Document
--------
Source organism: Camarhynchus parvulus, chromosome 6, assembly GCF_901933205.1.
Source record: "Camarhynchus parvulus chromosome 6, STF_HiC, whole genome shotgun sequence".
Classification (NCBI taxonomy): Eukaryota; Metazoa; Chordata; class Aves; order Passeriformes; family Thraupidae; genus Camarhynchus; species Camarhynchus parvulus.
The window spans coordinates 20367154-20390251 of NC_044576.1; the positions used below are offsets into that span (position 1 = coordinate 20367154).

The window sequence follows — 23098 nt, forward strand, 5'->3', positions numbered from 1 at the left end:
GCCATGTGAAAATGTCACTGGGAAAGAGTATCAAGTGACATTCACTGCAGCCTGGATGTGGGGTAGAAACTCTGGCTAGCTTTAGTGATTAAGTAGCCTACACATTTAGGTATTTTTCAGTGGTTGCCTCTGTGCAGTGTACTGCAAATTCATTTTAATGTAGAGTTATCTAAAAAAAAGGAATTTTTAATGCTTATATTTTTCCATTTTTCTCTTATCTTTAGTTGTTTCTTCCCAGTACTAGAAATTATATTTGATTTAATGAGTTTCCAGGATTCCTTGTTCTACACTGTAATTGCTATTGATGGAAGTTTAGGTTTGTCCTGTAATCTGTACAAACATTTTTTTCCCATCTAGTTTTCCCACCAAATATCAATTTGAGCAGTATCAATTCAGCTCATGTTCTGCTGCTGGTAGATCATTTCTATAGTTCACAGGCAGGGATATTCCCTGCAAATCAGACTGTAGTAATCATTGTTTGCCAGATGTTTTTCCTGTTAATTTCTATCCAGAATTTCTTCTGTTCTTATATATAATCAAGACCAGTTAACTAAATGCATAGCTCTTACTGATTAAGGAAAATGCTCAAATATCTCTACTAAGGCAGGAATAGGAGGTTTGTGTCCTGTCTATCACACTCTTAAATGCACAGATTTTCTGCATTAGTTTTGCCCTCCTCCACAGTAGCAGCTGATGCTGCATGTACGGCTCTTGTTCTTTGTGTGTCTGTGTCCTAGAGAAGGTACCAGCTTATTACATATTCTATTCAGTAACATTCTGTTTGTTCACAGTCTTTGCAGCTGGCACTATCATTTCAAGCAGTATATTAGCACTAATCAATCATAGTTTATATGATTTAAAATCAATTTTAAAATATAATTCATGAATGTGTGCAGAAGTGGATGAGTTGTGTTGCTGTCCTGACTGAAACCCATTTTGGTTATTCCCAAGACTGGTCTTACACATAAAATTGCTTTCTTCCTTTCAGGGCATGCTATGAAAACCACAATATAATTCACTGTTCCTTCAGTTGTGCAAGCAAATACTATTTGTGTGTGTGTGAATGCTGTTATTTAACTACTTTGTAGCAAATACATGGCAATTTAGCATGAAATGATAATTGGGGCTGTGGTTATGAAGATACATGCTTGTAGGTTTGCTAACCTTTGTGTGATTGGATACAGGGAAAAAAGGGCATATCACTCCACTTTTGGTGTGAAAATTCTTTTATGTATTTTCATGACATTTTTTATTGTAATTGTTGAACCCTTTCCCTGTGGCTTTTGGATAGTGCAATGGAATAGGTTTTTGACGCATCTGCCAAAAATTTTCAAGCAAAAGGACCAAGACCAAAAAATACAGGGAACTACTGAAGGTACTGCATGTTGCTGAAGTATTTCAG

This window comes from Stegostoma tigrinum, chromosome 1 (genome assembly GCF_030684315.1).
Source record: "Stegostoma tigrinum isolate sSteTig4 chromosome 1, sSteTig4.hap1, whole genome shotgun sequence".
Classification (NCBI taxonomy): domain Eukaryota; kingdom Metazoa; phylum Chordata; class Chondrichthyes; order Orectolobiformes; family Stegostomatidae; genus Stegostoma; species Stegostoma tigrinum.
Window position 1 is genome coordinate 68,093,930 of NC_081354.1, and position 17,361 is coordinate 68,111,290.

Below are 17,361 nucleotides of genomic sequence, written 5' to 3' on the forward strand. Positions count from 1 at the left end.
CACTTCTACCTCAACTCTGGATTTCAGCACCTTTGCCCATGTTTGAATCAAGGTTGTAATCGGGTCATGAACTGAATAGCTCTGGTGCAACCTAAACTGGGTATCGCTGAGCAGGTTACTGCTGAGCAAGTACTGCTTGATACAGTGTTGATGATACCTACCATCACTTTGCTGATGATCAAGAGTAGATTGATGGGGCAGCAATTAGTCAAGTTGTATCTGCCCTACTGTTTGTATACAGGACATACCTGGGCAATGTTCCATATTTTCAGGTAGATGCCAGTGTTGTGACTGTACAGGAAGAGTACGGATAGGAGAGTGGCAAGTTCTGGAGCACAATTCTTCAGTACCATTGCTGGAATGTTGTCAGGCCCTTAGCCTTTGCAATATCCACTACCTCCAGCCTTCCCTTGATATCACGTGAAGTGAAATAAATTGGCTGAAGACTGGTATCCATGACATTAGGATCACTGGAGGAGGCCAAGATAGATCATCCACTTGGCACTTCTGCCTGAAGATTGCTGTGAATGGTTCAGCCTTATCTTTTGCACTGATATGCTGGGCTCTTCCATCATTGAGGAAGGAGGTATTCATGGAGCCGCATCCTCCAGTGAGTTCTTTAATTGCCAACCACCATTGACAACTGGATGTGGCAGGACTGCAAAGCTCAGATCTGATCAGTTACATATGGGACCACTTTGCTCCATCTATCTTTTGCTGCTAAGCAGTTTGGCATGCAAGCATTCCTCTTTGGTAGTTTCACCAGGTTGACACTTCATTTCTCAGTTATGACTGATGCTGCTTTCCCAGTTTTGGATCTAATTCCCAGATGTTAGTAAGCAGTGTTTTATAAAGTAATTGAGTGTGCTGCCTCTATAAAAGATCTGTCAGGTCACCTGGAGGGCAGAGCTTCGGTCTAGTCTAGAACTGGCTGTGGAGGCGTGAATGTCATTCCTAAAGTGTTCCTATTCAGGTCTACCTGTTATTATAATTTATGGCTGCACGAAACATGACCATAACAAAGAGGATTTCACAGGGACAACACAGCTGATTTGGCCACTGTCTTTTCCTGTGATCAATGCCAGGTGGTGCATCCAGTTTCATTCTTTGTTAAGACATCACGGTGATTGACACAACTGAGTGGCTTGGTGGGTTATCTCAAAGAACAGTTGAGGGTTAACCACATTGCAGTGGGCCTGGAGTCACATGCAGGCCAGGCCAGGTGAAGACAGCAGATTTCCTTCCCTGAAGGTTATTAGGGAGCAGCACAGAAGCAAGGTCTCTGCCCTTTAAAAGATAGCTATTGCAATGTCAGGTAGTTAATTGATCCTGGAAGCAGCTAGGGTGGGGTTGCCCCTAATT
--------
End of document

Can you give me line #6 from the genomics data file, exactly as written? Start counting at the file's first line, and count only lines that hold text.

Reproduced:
GCCATGTGAAAATGTCACTGGGAAAGAGTATCAAGTGACATTCACTGCAGCCTGGATGTGGGGTAGAAACTCTGGCTAGCTTTAGTGATTAAGTAGCCTACACATTTAGGTATTTTTCAGTGGTTGCCTCTGTGCAGTGTACTGCAAATTCATTTTAATGTAGAGTTATCTAAAAAAAAGGAATTTTTAATGCTTATATTTTTCCATTTTTCTCTTATCTTTAGTTGTTTCTTCCCAGTACTAGAAATTATATTTGATTTAATGAGTTTCCAGGATTCCTTGTTCTACACTGTAATTGCTATTGATGGAAGTTTAGGTTTGTCCTGTAATCTGTACAAACATTTTTTTCCCATCTAGTTTTCCCACCAAATATCAATTTGAGCAGTATCAATTCAGCTCATGTTCTGCTGCTGGTAGATCATTTCTATAGTTCACAGGCAGGGATATTCCCTGCAAATCAGACTGTAGTAATCATTGTTTGCCAGATGTTTTTCCTGTTAATTTCTATCCAGAATTTCTTCTGTTCTTATATATAATCAAGACCAGTTAACTAAATGCATAGCTCTTACTGATTAAGGAAAATGCTCAAATATCTCTACTAAGGCAGGAATAGGAGGTTTGTGTCCTGTCTATCACACTCTTAAATGCACAGATTTTCTGCATTAGTTTTGCCCTCCTCCACAGTAGCAGCTGATGCTGCATGTACGGCTCTTGTTCTTTGTGTGTCTGTGTCCTAGAGAAGGTACCAGCTTATTACATATTCTATTCAGTAACATTCTGTTTGTTCACAGTCTTTGCAGCTGGCACTATCATTTCAAGCAGTATATTAGCACTAATCAATCATAGTTTATATGATTTAAAATCAATTTTAAAATATAATTCATGAATGTGTGCAGAAGTGGATGAGTTGTGTTGCTGTCCTGACTGAAACCCATTTTGGTTATTCCCAAGACTGGTCTTACACATAAAATTGCTTTCTTCCTTTCAGGGCATGCTATGAAAACCACAATATAATTCACTGTTCCTTCAGTTGTGCAAGCAAATACTATTTGTGTGTGTGTGAATGCTGTTATTTAACTACTTTGTAGCAAATACATGGCAATTTAGCATGAAATGATAATTGGGGCTGTGGTTATGAAGATACATGCTTGTAGGTTTGCTAACCTTTGTGTGATTGGATACAGGGAAAAAAGGGCATATCACTCCACTTTTGGTGTGAAAATTCTTTTATGTATTTTCATGACATTTTTTATTGTAATTGTTGAACCCTTTCCCTGTGGCTTTTGGATAGTGCAATGGAATAGGTTTTTGACGCATCTGCCAAAAATTTTCAAGCAAAAGGACCAAGACCAAAAAATACAGGGAACTACTGAAGGTACTGCATGTTGCTGAAGTATTTCAG